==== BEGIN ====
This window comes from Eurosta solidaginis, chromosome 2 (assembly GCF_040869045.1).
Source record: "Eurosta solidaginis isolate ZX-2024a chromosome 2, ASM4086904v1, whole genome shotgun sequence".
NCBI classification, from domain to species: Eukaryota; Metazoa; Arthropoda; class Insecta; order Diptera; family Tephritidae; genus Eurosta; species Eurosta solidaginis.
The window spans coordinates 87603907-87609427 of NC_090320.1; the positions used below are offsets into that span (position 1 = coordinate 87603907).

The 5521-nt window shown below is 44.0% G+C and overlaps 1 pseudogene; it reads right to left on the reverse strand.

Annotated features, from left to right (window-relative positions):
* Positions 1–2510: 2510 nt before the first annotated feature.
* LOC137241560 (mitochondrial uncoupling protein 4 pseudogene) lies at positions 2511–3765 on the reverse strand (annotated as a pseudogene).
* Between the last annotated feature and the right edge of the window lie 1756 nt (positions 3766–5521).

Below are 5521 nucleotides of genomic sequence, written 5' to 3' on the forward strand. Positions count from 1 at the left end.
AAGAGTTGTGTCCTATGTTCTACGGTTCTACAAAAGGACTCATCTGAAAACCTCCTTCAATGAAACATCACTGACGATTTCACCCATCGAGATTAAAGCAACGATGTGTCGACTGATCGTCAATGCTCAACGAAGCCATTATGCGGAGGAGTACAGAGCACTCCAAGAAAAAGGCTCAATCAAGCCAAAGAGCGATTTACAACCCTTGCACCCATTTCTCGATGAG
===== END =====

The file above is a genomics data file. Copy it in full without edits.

This window comes from Eurosta solidaginis, chromosome 2 (assembly GCF_040869045.1).
Source record: "Eurosta solidaginis isolate ZX-2024a chromosome 2, ASM4086904v1, whole genome shotgun sequence".
NCBI classification, from domain to species: Eukaryota; Metazoa; Arthropoda; class Insecta; order Diptera; family Tephritidae; genus Eurosta; species Eurosta solidaginis.
The window spans coordinates 87603907-87609427 of NC_090320.1; the positions used below are offsets into that span (position 1 = coordinate 87603907).

The 5521-nt window shown below is 44.0% G+C and overlaps 1 pseudogene; it reads right to left on the reverse strand.

Annotated features, from left to right (window-relative positions):
* Positions 1–2510: 2510 nt before the first annotated feature.
* LOC137241560 (mitochondrial uncoupling protein 4 pseudogene) lies at positions 2511–3765 on the reverse strand (annotated as a pseudogene).
* Between the last annotated feature and the right edge of the window lie 1756 nt (positions 3766–5521).

Below are 5521 nucleotides of genomic sequence, written 5' to 3' on the forward strand. Positions count from 1 at the left end.
AAGAGTTGTGTCCTATGTTCTACGGTTCTACAAAAGGACTCATCTGAAAACCTCCTTCAATGAAACATCACTGACGATTTCACCCATCGAGATTAAAGCAACGATGTGTCGACTGATCGTCAATGCTCAACGAAGCCATTATGCGGAGGAGTACAGAGCACTCCAAGAAAAAGGCTCAATCAAGCCAAAGAGCGATTTACAACCCTTGCACCCATTTCTCGATGAG